Worse, there is warning but you can’t read the signs. Most people thought the first plane to hit the World Trade Center was an accident. Many people went back to work and thousands gathered close to watch the spectacle.

No-one expected a second aircraft to hit or either building to collapse.

We would all do things differently if those circum-stances were repeated and we happened to be there.

And that is the point I am trying the make. It is not just about the sudden loss of life; it is the feeling that so many people could have been saved if only they knew how to read the signs.

Ensuring money does its work

ANOTHER thought the tsunami has prompted is to rejuvenate my long-running concern about fund raising for charity and the enormous industry that has grown up around pulling people’s heartstrings.

I don’t want to be a cynic, but wondering how many of the dollars raised gets to the people in need is not an issue just to me. It has made headlines before, as I recall.

While I recognise that charities need to maintain an infrastructure and the ability to raise funds, let alone the physical means of delivering them, I am not averse to the idea of significant scrutiny of this sector.

I was heartened that the two charities I sought to donate to both carried very public explanations of how they spend their money.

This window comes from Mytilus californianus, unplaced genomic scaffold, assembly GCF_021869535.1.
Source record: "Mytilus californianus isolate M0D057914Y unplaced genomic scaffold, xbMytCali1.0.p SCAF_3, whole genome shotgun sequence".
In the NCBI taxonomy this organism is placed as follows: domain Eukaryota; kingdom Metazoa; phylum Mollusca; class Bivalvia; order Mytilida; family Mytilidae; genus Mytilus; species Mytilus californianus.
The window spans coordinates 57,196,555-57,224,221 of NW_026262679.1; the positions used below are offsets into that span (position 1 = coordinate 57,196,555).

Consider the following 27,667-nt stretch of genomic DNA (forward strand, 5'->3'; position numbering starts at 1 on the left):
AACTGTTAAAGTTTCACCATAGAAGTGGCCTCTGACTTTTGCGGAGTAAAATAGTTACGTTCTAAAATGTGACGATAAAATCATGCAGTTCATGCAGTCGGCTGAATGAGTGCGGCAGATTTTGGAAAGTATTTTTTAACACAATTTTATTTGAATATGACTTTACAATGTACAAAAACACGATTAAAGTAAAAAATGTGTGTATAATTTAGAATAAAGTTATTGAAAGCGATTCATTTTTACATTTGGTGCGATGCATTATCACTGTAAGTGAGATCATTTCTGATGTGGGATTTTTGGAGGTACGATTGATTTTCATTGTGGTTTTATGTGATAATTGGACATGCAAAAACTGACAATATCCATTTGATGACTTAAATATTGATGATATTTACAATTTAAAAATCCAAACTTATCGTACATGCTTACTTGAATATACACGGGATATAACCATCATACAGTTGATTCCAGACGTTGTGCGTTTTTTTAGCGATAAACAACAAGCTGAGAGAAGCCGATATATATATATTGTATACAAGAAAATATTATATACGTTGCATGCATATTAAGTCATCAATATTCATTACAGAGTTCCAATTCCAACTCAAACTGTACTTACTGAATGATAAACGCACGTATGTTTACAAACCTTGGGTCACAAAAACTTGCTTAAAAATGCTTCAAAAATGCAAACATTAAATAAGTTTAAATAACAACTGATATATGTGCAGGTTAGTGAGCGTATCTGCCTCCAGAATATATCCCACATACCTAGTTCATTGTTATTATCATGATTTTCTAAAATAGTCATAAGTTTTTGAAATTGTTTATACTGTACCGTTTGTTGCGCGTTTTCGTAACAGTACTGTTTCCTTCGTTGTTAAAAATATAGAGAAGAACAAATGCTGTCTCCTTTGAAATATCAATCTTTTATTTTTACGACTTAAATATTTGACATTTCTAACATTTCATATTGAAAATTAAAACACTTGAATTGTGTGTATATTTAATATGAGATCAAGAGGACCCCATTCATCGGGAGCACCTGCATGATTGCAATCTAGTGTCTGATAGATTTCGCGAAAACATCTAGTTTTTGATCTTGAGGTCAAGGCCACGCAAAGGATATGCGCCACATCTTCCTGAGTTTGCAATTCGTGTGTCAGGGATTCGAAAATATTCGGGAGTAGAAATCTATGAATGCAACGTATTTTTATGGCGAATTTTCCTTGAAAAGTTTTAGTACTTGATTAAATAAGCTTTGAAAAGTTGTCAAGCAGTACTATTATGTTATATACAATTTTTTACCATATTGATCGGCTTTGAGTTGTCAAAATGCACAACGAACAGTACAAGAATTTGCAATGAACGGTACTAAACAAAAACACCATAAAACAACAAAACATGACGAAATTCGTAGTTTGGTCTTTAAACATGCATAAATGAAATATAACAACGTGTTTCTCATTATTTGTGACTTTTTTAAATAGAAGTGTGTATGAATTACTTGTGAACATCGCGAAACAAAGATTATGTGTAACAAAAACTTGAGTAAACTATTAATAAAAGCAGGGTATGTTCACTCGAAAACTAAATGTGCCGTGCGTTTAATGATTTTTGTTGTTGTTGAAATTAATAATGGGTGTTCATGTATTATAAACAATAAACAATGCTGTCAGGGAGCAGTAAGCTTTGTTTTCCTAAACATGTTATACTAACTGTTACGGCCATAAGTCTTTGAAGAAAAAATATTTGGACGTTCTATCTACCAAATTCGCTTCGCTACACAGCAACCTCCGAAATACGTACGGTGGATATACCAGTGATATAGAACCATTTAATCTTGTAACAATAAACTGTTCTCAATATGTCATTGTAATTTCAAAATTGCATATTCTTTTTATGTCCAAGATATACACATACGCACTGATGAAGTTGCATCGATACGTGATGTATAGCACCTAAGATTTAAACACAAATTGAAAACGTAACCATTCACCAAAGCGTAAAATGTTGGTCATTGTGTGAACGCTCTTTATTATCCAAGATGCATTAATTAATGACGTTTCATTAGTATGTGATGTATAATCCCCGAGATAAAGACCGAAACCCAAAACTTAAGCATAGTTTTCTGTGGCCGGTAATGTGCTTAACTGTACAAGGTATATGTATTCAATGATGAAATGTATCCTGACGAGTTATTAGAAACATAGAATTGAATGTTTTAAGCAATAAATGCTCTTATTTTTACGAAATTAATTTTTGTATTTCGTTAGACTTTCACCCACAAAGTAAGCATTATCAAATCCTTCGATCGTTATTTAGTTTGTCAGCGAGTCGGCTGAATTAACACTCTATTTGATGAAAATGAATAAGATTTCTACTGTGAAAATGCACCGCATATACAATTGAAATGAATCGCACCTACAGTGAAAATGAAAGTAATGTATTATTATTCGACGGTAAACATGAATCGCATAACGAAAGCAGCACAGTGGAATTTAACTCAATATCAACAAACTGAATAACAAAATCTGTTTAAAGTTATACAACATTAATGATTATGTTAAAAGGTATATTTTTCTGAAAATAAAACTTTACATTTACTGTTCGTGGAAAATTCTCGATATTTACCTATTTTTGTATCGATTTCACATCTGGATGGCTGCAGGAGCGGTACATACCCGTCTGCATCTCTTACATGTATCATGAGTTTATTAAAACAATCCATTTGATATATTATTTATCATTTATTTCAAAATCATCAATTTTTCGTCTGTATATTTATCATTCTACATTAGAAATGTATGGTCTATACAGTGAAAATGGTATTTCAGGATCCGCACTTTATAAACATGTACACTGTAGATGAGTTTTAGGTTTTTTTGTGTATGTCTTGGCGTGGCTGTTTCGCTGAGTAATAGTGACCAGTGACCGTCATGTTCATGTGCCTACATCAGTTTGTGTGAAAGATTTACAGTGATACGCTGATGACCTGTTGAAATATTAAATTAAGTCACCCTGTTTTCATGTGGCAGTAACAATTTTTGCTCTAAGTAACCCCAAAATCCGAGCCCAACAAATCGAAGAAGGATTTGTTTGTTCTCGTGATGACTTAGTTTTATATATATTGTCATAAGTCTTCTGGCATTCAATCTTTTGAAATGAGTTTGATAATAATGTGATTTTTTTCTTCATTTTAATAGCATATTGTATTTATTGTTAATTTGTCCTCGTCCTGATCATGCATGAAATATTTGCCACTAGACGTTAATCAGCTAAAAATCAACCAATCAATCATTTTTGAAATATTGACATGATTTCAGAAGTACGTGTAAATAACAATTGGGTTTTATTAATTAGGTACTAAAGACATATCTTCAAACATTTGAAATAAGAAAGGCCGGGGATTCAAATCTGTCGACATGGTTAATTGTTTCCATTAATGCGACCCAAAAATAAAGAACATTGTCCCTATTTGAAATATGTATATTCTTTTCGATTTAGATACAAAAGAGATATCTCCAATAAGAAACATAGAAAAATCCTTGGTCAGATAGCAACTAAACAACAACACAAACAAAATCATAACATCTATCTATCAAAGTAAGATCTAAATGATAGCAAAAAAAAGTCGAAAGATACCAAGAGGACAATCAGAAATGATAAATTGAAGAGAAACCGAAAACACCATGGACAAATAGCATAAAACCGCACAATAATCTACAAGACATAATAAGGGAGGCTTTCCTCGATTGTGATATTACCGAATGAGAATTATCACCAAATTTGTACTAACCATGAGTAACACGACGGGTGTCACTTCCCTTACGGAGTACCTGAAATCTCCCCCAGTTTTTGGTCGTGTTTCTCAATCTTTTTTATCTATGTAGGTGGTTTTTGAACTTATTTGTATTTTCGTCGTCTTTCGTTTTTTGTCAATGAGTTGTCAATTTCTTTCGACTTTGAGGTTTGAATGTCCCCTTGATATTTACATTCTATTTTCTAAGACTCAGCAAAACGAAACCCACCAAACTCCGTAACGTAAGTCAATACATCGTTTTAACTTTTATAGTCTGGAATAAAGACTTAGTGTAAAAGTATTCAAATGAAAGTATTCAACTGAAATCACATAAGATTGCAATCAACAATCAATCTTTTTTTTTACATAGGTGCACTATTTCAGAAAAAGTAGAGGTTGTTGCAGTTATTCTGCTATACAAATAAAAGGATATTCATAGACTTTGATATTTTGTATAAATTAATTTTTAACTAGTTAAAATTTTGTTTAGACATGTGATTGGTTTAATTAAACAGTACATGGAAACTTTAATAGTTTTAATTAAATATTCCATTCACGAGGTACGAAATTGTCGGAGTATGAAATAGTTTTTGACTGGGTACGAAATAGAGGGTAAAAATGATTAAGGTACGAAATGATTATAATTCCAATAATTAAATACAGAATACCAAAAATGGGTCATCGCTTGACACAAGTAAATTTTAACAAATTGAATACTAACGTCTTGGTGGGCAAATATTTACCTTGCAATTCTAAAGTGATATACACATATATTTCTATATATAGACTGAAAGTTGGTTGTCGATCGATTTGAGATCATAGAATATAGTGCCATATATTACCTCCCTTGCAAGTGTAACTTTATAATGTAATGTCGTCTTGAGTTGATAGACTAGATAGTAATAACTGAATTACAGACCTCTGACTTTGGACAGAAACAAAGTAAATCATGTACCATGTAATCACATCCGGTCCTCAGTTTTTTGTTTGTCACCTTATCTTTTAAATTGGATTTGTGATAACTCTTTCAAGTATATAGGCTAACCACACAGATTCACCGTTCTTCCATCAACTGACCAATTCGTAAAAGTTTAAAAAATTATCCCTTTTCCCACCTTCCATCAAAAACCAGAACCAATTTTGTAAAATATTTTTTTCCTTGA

At Medecins Sans Frontieres Australia’s website, aptly illustrated with a syringe, the charity and aid group says 6.5 per cent of funds go to administration, 11.8 per cent go to fund raising and 81.7 per cent pays for program activities.

Care Australia’s website states that 7 per cent of funds support services and fund raising while 93 per cent go to program activities.

Of course, saying they’ll do something on a website doesn’t necessarily mean they will, but at least they understand the public’s concern about this issue.

At least one other major charity I looked at did not obviously offer such information.

In my belief it is time every charity going to the public for money at the very least offered this explanation.

There are strong alignments with the financial services sector, which has become increasingly regulated as it has widened its market to the every-day Australian.

While I would not advocate such costly layers of regulation be imposed on the charity industry, I do believe there should be more transparency – at least annual accounts, signed by directors and pro bono auditors should be available through the Australian Securities and Investments Commission or some similar database provider.

Charity groups do a lot of good and help a lot of people.

But they also have a voice in our community and they are competing with each other for limited funds. In many cases they are competing with commercial operators too, be it directly for services such as employment advocacy, as well as for retail spending money and retirement savings.

Under those circumstances, the public ought to feel secure that their choice to give hard earned money to someone or something more needy is actually realised.